Seek And You Will Find

Keep on asking, and you will receive what you ask for. Keep on seeking, and you will find. Keep on knocking, and the door will be opened to you.” ― Matthew 7:7. 

They’ve got a song. They’ve got a bumper sticker that is also an idiom. They’re always dressed like royalty with flowing robes and glistening crowns. They ride camels and have a fascination with the stars. Who are they? The wise men.  Matthew is the only one of the gospel writers that write about them. Matthew 2:2 says, “Where is the newborn king of the Jews? We saw his star as it rose, and we have come to worship him.” They were true Jesus seekers.

The wise men came in search of a King greater than themselves. They were committed to seeking truth over a very long trip that scholars believe could be 600-900 miles. It was an expensive and difficult journey, but their desire to know was stronger than their desire for comfort. It makes you wonder what they were thinking when they met the young Messiah who was probably several years old by that time.  

You also have to wonder what Joseph and Mary were thinking when some men from a distant land, got down on their knees in front of their child. They were obviously wealthy and learned men who traveled great distances to worship their son and give Him extravagant gifts. Perhaps nothing surprised Joseph and Mary at that point, but you have to think that they were still asking why?  Their son would not ordinarily have received such gifts. The wise men knew this child was different.  And they were right.  

As His life plays out before us on the pages of Scripture, we marvel as He makes “…the blind see, the lame walk, those with leprosy are cured, the deaf hear…”  (Matthew 11:5) Our breath is taken away when, with the words, “…the dead are raised to life, and the Good News is being preached to the poor.” (Matthew 11:5) Our heart breaks as nails are driven through His flesh for our sins. His resurrection secured our victory over death and “…raised us from the dead along with Christ and seated us with him in the heavenly realms because we are united with Christ Jesus.” (Ephesians 2:6). It is no wonder that wise men past and present seek Him.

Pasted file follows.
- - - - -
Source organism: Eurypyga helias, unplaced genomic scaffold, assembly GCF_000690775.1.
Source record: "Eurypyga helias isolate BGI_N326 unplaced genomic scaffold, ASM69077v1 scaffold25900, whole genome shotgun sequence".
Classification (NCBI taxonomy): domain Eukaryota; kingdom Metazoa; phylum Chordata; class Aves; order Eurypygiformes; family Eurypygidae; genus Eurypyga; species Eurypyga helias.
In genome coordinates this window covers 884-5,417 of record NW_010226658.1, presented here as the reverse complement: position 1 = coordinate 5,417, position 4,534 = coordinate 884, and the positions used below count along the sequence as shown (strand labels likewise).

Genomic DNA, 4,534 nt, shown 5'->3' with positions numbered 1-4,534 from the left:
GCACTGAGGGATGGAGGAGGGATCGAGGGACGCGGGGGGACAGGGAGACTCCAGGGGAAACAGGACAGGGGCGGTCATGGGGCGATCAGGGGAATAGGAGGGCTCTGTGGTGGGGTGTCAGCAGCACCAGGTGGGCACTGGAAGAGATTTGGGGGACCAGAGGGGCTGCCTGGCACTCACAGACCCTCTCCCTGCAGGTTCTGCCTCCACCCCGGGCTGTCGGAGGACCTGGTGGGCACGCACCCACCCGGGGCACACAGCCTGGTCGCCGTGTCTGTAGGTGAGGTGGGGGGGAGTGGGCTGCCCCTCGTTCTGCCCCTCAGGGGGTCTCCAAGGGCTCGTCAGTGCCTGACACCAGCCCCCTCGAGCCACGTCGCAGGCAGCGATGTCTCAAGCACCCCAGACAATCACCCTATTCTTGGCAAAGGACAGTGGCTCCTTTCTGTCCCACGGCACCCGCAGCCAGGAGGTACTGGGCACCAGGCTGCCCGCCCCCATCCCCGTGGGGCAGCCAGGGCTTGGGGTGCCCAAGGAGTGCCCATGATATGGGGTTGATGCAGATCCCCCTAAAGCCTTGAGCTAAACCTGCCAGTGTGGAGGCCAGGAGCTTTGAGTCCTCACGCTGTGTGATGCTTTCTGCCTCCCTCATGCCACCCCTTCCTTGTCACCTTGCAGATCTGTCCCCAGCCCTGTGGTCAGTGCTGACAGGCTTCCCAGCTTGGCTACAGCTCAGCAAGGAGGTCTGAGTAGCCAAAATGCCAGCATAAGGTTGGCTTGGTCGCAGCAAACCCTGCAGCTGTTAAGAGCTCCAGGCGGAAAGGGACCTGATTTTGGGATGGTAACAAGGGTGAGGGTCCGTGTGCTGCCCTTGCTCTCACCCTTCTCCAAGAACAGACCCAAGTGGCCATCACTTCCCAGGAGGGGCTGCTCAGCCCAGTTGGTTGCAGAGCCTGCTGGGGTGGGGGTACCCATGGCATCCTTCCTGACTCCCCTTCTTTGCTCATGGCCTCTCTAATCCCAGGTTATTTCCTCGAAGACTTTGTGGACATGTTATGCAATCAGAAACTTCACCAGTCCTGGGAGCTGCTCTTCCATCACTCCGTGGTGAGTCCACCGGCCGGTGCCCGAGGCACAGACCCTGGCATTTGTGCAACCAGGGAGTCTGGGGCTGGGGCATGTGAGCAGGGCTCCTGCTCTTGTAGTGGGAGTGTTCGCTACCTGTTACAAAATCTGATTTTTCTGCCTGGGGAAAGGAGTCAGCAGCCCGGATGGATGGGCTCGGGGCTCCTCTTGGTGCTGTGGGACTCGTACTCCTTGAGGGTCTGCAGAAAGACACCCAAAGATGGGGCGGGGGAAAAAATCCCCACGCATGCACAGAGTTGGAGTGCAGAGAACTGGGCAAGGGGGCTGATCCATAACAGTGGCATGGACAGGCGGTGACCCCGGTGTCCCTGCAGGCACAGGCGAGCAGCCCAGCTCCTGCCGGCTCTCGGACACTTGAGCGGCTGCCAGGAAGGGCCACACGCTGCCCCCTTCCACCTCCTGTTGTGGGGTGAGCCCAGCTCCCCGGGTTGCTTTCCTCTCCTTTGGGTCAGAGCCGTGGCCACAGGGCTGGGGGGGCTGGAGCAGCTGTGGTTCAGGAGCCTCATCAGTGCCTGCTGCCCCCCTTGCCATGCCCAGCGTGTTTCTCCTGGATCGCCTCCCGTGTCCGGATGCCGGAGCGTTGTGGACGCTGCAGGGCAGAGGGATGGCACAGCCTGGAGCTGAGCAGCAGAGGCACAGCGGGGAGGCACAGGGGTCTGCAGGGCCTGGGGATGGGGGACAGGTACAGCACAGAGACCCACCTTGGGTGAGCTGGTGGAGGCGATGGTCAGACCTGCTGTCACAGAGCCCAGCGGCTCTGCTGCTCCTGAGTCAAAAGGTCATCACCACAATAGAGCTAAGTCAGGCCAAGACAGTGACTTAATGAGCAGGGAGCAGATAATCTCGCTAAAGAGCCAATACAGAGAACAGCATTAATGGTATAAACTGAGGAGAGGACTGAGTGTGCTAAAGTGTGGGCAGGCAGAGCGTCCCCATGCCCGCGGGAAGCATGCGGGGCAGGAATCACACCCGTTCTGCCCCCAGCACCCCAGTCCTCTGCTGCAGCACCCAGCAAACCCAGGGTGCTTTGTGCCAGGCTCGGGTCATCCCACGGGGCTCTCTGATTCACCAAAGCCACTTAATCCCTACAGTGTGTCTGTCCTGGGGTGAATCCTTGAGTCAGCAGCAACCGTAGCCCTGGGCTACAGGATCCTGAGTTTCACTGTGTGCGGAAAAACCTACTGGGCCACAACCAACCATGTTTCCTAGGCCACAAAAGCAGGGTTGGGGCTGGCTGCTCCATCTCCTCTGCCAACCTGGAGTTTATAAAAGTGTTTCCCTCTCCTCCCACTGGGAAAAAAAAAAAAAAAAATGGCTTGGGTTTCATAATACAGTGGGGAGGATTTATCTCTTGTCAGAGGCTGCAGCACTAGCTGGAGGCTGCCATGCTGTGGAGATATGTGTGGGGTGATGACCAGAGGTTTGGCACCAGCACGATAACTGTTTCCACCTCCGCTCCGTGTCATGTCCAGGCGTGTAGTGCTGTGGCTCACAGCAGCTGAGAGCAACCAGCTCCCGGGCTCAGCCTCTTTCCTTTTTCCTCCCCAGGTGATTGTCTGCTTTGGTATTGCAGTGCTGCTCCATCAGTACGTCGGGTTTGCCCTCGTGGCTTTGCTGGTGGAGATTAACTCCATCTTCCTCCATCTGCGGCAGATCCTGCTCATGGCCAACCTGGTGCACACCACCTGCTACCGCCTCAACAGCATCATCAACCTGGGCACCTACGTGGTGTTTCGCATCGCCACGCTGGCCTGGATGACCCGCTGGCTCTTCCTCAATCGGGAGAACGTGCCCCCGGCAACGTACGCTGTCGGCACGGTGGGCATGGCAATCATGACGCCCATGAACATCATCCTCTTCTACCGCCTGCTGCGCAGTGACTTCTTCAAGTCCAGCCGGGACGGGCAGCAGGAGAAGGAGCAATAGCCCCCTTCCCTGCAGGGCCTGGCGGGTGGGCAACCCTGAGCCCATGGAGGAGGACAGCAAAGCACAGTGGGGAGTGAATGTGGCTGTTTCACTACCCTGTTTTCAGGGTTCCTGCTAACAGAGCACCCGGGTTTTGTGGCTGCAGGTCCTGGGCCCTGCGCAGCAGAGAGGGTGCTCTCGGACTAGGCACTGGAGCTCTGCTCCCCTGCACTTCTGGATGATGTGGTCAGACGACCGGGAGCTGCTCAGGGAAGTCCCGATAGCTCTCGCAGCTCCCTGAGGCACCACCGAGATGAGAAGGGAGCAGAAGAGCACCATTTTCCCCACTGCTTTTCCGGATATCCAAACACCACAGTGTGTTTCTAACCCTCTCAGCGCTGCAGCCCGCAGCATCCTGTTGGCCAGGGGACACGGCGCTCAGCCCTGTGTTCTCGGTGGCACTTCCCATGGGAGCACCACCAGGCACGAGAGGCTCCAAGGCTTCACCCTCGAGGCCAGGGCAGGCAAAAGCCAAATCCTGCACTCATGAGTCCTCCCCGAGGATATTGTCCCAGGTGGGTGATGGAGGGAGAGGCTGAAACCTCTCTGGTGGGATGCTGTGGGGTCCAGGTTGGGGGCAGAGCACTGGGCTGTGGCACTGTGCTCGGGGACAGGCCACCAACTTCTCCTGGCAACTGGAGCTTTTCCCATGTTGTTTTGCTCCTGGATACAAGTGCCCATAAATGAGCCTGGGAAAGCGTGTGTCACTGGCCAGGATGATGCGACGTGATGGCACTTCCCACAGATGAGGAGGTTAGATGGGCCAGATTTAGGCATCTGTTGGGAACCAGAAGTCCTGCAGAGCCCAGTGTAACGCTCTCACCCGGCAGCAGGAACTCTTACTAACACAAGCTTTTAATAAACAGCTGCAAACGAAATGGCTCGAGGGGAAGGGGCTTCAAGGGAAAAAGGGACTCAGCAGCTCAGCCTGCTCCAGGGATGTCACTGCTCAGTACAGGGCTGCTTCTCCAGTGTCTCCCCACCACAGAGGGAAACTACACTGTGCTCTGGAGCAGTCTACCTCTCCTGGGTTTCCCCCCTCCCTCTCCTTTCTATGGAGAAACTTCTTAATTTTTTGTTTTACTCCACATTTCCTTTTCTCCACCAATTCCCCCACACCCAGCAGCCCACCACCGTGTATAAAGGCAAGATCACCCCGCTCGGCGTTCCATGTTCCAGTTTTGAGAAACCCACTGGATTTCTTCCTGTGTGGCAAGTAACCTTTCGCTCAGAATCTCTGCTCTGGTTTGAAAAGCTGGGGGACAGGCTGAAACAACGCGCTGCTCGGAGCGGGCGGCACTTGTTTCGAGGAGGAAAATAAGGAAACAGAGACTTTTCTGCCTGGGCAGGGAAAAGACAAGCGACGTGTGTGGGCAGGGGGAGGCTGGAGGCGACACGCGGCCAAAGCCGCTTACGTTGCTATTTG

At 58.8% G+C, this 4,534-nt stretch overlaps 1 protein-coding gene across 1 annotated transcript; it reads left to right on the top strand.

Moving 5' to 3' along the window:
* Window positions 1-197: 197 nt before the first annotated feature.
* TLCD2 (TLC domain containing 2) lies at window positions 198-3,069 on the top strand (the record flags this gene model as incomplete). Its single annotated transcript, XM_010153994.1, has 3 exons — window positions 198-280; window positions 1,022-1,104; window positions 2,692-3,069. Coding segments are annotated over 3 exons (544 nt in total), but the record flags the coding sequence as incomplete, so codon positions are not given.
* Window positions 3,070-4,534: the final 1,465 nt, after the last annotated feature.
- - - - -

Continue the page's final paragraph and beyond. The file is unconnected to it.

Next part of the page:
The wise man sought and found Jesus as a young child. When we seek Him today, we find Him today as the living Christ, clothed with glory and honor and seated at the right hand of His Father in heaven.

 Discussion Questions:

  1. Does it surprise you the sacrifices the wise men made to see the child Jesus? What do you think motivated the wise men to journey so far from home and their refusal to be diverted from their mission?

God With Us

“So God throws open the door of this world—and enters as a baby. As the most vulnerable imaginable. Because He wants unimaginable intimacy with you. What religion ever had a god that wanted such intimacy with us that He came with such vulnerability to us? What God ever came so tender we could touch Him? So fragile that we could break Him? So vulnerable that His bare, beating heart could be hurt? Only the One who loves you to death.” -Ann Voskamp.

There are mysteries that will never truly be solved. Christmas is one of those mysteries because it causes us to reflect and ponder the idea of Immanuel: God with Us. God entered the world as a baby. God entered our little corner of the universe. How do we make sense of that? 

We try to understand the mystery of God with us. But it’s humanly impossible to understand what happened on that first Christmas. The Bible explains what Jesus did this way: “Though he was God, he did not think of equality with God as something to cling to. Instead, he gave up his divine privileges he took the humble position of a slave and was born as a human being. When he appeared in human form.” (Philippians 2:5-7). He took the humble position of a slave: imagine the president of the United States leaving all his position and authority and moving to an impoverished third-world country as a slave. But that example doesn’t even come close to what Christ did. Jesus didn’t just look like God, He was always God. Jesus took on human form without changing who He is innately and eternally. How do we understand that?